After early exit in NCAA tourney, Georgia still seeking breakthrough win under Fox

The Georgia Bulldogs hit the 20-win mark for the third time under coach Mark Fox this season.

Bob Donnan/Bob Donnan-USA TODAY Sports

Standing in a corner of Georgia’s locker room in Charlotte, coach Mark Fox found himself in a familiar setting. He’d been in that situation before: different roster and different circumstances, but similar conclusion.

"We played uphill. We played uphill, and that’s hard to do versus a good team," Fox told reporters following his team’s NCAA tournament loss to Michigan State on Friday afternoon, his second tourney appearance since taking over the program in 2009. " … We felt like we could still win the game until the bitter end."

Parallels litter Georgia’s 2011 and 2015 tournament runs under Mark Fox. The Bulldogs returned to Charlotte’s Time Warner Arena as a 21-win 10-seed. Power conference teams with efficient offenses (Washington, Michigan State) met them there. On both occasions an undersized guard — eventual NBA standout Isaiah Thomas for Washington, Travis Trice on Friday for Michigan State — proved to be their opponent’s catalyst. And, of course, the opening-round exit.

There has been significant progress, but it has yet to pay off on the game’s biggest stage.

To paraphrase Fox himself from a radio interview earlier in the week, at a certain point it isn’t about what you’re doing but what you’ve done. Juxtaposed with an underseeded Michigan State squad that practically has its name written in permanent marker in the 64-team field before any season begins (the Spartans own the nation’s third-longest streak of consecutive tourney appearances), the on-and-off Georgia program has more work to do.

This might not have been Fox’s most talented group, in terms of pro potential, but it was his best. The Bulldogs ranked 35th in overall efficiency entering the tournament, as opposed to the 2011 team that finished ranked 59th, and beat six top-50 KenPom teams. Nearly every one of their 12 losses were competitive.

They are still waiting on that moment, though.

The two biggest wins in the Fox era — beating a Final Four-bound Kentucky in 2011 and an Elite Eight-bound Florida in 2012 — sparked limited forward progress. Both victories were bookended by losses and Georgia still hasn’t made it to the first weekend in the Big Dance.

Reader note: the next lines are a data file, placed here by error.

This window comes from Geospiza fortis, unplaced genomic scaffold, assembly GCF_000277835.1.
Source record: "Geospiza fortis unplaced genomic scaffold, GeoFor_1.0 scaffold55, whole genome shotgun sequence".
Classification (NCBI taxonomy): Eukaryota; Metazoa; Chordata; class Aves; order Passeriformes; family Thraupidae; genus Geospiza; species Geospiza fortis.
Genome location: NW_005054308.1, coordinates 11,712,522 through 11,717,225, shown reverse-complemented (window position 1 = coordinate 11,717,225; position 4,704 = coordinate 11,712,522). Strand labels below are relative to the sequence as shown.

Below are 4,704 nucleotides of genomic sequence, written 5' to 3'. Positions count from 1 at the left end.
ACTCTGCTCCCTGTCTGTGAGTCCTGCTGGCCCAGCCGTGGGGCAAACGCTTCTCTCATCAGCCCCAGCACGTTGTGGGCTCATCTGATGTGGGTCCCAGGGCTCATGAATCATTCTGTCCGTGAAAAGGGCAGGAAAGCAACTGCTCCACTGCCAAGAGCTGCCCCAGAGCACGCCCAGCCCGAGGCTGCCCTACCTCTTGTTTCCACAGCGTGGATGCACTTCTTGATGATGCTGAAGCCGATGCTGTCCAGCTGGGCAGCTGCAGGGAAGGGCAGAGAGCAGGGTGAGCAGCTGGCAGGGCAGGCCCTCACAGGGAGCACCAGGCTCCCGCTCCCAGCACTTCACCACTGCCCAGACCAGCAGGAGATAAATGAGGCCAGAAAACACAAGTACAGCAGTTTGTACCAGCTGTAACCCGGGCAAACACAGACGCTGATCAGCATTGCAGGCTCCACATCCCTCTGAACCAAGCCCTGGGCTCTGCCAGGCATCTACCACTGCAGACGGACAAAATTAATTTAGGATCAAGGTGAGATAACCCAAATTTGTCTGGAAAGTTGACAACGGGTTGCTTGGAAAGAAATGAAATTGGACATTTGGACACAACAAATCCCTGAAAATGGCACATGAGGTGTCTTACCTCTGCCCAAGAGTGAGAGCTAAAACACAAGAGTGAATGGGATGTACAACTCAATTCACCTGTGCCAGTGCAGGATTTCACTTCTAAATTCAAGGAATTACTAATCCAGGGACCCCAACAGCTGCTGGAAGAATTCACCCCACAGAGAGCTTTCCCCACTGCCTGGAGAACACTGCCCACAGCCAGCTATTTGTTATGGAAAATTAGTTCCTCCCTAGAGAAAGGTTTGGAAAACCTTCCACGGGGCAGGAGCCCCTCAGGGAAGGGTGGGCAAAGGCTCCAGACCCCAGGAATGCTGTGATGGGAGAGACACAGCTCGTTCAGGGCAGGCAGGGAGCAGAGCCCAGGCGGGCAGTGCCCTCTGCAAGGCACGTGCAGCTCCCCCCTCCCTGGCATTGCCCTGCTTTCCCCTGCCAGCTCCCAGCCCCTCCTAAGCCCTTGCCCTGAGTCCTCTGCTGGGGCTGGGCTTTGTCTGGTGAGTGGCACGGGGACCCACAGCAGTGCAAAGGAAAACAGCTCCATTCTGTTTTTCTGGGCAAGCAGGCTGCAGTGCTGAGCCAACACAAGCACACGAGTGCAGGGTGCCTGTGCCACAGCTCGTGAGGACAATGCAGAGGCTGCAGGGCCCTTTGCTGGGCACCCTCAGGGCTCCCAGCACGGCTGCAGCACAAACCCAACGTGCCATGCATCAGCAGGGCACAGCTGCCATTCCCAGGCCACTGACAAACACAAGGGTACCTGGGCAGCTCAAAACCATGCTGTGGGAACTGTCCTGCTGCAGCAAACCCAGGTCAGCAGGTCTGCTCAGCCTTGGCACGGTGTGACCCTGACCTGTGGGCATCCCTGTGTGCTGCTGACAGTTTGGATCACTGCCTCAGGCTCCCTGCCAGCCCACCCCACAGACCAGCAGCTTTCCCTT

This is not necessarily a reflection on Fox. He got more out of his 2014-15 group than most expected. Led by a returning backcourt of Charles Mann, J.J. Frazier and Kenny Gaines, Georgia became more consistent, avoiding the bad losses that plagued it the previous two seasons. The 46-year-old has established a fundamentally-sound program that often overachieves given its personnel, even when faced with injuries, and competes with high-profile programs. Just looking at the efficiency rankings, this type of slow-broil improvement is obvious (Ken Pomeroy):

The Bulldogs have established themselves in the middle of the Southeastern Conference pack, pushing the Kentuckys and Floridas (aside from this season’s disappointing Gators team). Even in March Madness play, the Washington loss came down to a final 3-point heave from Travis Leslie and Friday’s Michigan State game was a one-possession affair with 20 seconds to go. They’ve been right on the cusp.

"I think I’ll always wonder (what our upside was) if we stayed healthy," Fox said. "Where it really impacted us was we really never became the offensive team we thought we could be because we always were missing a different part every couple of weeks. I thought it really impacted offensively more than defensively. But you’ll always wonder had we stayed healthy what we could have been."

In the grand scheme of things, these are relatively good times for Georgia basketball. Not exactly golden age, but good times.

Coming off the sanctions and lackluster nature of the Jim Harrick and Dennis Felton eras, respectively, Fox has the program back in a place it hasn’t been since, roughly speaking, Tubby Smith was still running the show in Athens. There’s not much history to live up to. Aside from the how-in-the-world-did-that-happen Final Four run in 1983, Georgia basketball has claimed just six NCAA tournament wins total. The last one came in 2002 against Murray State.

Fox is looking to change that as he moves into his seventh season at the helm, though merely reaching the tourney field is no small feat: Georgia has made just five appearances in the Big Dance this century. There have been a few signature wins and Fox has done well to rebuild the program in his image after losing NBA-bound talent.

True breakthroughs can only come in March, though. The Bulldogs are still working on that one.